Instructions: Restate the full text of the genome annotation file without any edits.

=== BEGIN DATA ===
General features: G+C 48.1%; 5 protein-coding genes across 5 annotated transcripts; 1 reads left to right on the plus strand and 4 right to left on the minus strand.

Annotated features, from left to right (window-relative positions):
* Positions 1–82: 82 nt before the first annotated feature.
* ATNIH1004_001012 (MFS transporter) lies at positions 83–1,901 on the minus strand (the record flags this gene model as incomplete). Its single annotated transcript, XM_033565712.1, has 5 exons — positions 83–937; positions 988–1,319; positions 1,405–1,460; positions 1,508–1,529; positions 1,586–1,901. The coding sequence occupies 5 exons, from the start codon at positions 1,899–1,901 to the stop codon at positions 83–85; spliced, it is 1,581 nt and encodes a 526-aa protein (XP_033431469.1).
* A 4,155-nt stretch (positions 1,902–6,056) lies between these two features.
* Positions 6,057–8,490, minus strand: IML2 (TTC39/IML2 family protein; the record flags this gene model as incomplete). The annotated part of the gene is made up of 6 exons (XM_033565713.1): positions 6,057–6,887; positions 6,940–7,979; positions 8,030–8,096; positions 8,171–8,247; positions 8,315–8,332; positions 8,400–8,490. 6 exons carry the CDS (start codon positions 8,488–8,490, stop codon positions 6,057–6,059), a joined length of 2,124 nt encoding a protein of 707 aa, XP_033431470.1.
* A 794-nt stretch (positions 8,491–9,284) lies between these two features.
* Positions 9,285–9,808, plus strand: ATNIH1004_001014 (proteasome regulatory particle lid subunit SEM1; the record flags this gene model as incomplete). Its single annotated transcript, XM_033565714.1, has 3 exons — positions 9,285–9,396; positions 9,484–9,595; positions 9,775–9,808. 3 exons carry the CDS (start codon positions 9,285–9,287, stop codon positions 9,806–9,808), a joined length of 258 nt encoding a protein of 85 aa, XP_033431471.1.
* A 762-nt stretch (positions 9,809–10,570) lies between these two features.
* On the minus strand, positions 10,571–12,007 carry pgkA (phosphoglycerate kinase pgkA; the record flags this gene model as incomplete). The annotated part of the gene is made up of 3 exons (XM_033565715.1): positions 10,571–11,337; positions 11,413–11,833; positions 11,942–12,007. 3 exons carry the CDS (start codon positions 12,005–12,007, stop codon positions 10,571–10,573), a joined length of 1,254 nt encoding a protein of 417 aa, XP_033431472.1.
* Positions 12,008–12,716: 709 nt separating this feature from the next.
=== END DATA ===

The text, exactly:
General features: G+C 48.1%; 5 protein-coding genes across 5 annotated transcripts; 1 reads left to right on the plus strand and 4 right to left on the minus strand.

Annotated features, from left to right (window-relative positions):
* Positions 1–82: 82 nt before the first annotated feature.
* ATNIH1004_001012 (MFS transporter) lies at positions 83–1,901 on the minus strand (the record flags this gene model as incomplete). Its single annotated transcript, XM_033565712.1, has 5 exons — positions 83–937; positions 988–1,319; positions 1,405–1,460; positions 1,508–1,529; positions 1,586–1,901. The coding sequence occupies 5 exons, from the start codon at positions 1,899–1,901 to the stop codon at positions 83–85; spliced, it is 1,581 nt and encodes a 526-aa protein (XP_033431469.1).
* A 4,155-nt stretch (positions 1,902–6,056) lies between these two features.
* Positions 6,057–8,490, minus strand: IML2 (TTC39/IML2 family protein; the record flags this gene model as incomplete). The annotated part of the gene is made up of 6 exons (XM_033565713.1): positions 6,057–6,887; positions 6,940–7,979; positions 8,030–8,096; positions 8,171–8,247; positions 8,315–8,332; positions 8,400–8,490. 6 exons carry the CDS (start codon positions 8,488–8,490, stop codon positions 6,057–6,059), a joined length of 2,124 nt encoding a protein of 707 aa, XP_033431470.1.
* A 794-nt stretch (positions 8,491–9,284) lies between these two features.
* Positions 9,285–9,808, plus strand: ATNIH1004_001014 (proteasome regulatory particle lid subunit SEM1; the record flags this gene model as incomplete). Its single annotated transcript, XM_033565714.1, has 3 exons — positions 9,285–9,396; positions 9,484–9,595; positions 9,775–9,808. 3 exons carry the CDS (start codon positions 9,285–9,287, stop codon positions 9,806–9,808), a joined length of 258 nt encoding a protein of 85 aa, XP_033431471.1.
* A 762-nt stretch (positions 9,809–10,570) lies between these two features.
* On the minus strand, positions 10,571–12,007 carry pgkA (phosphoglycerate kinase pgkA; the record flags this gene model as incomplete). The annotated part of the gene is made up of 3 exons (XM_033565715.1): positions 10,571–11,337; positions 11,413–11,833; positions 11,942–12,007. 3 exons carry the CDS (start codon positions 12,005–12,007, stop codon positions 10,571–10,573), a joined length of 1,254 nt encoding a protein of 417 aa, XP_033431472.1.
* Positions 12,008–12,716: 709 nt separating this feature from the next.